Thursday, May 23, 2013

Personal Freedom, Animal Rights, and Privilege

A little while ago, I shared this blog post in a Facebook group that I moderate.  (Please take a moment to read it if you haven't already.)  The ensuing discussion included the following comments:

Some of these same arguments could used for religious reasons too. One persons ethics are not the same as another's tho I think it's appropriate to take a stance on personal ethics. My quandary here is that when the Christian Right believes the exact same thing and want to make their ethical concerns laws that rule my life I [am] absolutely against that. I think many people really don't think about their food choices and feel attacked by this approach. I think it's easier to get people to challenge themselves by helping them learn about the differences and what's going on with the food industry. Also extreme poverty does not make way for food choices. If I lived any further from STL or made any less money I could avoid meat but not gmos and /or would be dependent on food pantries again and they don't share produce.

 ...[M]y concern, and just processing this mind you, is that the message is you are a bad person if you are not vegan. And people who are poor get the message they are bad a million ways. I was attacked a lot the first few weeks I stopped eating meat, and I am still not vegan, from people on both sides I never expected it from. It was a much harder transition because of that.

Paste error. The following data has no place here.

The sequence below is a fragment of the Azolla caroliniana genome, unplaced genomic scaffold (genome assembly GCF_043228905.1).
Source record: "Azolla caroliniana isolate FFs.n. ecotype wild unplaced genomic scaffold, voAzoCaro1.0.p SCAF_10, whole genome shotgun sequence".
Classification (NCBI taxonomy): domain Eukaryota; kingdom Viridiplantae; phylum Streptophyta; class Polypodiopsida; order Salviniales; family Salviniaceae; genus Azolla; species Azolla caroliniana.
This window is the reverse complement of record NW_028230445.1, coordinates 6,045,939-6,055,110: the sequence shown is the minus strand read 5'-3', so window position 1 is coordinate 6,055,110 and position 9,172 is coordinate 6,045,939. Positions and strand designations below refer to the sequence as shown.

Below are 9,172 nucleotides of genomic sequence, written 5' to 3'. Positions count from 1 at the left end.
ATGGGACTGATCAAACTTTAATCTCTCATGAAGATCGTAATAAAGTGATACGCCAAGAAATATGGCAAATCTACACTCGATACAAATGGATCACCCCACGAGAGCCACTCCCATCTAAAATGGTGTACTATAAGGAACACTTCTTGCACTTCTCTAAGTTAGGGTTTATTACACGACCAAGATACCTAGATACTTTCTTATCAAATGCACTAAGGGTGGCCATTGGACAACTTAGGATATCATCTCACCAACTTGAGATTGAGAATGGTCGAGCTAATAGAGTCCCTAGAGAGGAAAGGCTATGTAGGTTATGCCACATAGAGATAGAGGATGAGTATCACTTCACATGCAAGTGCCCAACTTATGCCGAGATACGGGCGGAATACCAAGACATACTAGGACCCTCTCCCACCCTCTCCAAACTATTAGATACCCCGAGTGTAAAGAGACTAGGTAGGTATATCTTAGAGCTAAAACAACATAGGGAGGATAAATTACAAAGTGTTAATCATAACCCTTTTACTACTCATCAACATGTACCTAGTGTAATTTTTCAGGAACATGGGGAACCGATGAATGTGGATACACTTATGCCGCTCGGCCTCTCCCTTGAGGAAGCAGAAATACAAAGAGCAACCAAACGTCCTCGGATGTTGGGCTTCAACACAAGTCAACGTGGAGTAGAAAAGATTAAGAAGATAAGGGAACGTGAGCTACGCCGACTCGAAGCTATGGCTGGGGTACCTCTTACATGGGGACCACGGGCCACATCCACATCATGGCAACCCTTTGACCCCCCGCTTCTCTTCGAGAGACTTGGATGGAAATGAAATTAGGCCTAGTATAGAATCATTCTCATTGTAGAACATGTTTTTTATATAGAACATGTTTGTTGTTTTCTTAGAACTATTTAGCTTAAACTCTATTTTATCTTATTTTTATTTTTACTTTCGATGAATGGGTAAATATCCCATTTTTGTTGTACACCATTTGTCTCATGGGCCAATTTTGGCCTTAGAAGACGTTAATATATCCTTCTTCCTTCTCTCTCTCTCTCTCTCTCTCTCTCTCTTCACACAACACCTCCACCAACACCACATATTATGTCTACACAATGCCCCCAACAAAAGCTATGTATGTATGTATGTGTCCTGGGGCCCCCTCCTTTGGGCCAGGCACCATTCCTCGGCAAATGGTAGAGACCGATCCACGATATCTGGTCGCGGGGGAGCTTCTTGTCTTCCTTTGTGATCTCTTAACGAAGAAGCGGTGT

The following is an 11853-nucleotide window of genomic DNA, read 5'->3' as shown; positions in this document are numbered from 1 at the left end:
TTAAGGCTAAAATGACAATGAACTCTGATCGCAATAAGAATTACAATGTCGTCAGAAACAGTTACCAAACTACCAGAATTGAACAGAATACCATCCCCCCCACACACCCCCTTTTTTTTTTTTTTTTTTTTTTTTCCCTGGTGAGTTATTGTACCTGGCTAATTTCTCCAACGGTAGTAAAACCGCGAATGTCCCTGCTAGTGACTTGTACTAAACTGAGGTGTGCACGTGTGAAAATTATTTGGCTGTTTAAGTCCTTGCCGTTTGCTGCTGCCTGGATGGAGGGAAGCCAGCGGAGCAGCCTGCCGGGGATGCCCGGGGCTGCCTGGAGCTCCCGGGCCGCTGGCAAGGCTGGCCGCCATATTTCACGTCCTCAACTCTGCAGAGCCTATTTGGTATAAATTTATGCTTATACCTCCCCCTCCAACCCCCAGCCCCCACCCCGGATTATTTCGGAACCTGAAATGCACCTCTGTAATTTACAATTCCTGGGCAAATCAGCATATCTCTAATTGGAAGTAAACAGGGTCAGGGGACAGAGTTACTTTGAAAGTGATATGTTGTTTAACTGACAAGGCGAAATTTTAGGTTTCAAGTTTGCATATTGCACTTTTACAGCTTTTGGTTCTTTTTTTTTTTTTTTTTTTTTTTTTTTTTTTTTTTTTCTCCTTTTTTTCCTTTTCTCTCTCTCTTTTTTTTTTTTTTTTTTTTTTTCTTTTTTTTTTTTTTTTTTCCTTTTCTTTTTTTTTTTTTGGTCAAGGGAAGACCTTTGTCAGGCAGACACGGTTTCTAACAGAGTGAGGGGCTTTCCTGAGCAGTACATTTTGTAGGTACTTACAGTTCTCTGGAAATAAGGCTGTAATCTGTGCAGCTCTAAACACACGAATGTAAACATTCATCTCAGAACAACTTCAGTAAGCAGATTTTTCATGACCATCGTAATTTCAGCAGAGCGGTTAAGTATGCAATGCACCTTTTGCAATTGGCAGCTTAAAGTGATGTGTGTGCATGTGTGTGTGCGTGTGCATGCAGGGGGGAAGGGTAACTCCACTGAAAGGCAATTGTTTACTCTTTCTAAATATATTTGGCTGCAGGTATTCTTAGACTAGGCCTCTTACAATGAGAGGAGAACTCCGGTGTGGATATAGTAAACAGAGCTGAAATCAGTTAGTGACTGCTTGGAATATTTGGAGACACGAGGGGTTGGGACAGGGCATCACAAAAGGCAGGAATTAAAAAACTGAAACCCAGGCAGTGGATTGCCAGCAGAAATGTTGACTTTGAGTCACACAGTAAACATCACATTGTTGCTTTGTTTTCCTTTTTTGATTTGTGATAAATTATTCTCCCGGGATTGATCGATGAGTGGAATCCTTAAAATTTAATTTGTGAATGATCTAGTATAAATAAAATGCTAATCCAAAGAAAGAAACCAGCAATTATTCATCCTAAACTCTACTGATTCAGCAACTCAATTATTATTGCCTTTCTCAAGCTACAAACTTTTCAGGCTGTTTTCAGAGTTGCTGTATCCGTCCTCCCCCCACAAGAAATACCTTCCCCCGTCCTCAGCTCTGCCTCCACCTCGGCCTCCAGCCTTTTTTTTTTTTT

Those comments raise some valid concerns.  Here is my response:

The Religious Right wants to legislate interactions between consenting adults, or between adults and fetuses that are not yet sentient. There's a fundamental difference between that and wanting to extend legal rights and legal protections to other sentient species.

Instead of looking at it from the perspective of the human having their choices restricted, try looking at it from the perspective of the animal being protected from abuse and exploitation. How do you think the animals would feel about the idea that it's a "personal choice" whether or not to confine them in factory farms, abuse and neglect them, slaughter them and consume their flesh? What about their personal choice, their intense preference not to be used and abused in that way? The "personal choice" philosophy is centered around the choices of the oppressor, not the oppressed.